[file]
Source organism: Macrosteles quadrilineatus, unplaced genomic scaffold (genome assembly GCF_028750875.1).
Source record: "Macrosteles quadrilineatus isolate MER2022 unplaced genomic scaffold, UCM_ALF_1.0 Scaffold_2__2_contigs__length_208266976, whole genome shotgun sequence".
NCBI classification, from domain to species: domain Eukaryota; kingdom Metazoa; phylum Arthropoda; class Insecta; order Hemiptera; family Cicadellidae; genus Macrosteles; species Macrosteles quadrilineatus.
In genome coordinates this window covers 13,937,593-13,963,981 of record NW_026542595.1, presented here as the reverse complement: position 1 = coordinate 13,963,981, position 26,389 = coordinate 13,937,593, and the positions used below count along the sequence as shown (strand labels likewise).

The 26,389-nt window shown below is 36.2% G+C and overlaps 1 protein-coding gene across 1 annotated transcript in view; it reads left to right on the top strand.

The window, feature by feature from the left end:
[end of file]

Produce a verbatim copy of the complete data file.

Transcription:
Source organism: Macrosteles quadrilineatus, unplaced genomic scaffold (genome assembly GCF_028750875.1).
Source record: "Macrosteles quadrilineatus isolate MER2022 unplaced genomic scaffold, UCM_ALF_1.0 Scaffold_2__2_contigs__length_208266976, whole genome shotgun sequence".
NCBI classification, from domain to species: domain Eukaryota; kingdom Metazoa; phylum Arthropoda; class Insecta; order Hemiptera; family Cicadellidae; genus Macrosteles; species Macrosteles quadrilineatus.
In genome coordinates this window covers 13,937,593-13,963,981 of record NW_026542595.1, presented here as the reverse complement: position 1 = coordinate 13,963,981, position 26,389 = coordinate 13,937,593, and the positions used below count along the sequence as shown (strand labels likewise).

The 26,389-nt window shown below is 36.2% G+C and overlaps 1 protein-coding gene across 1 annotated transcript in view; it reads left to right on the top strand.

The window, feature by feature from the left end: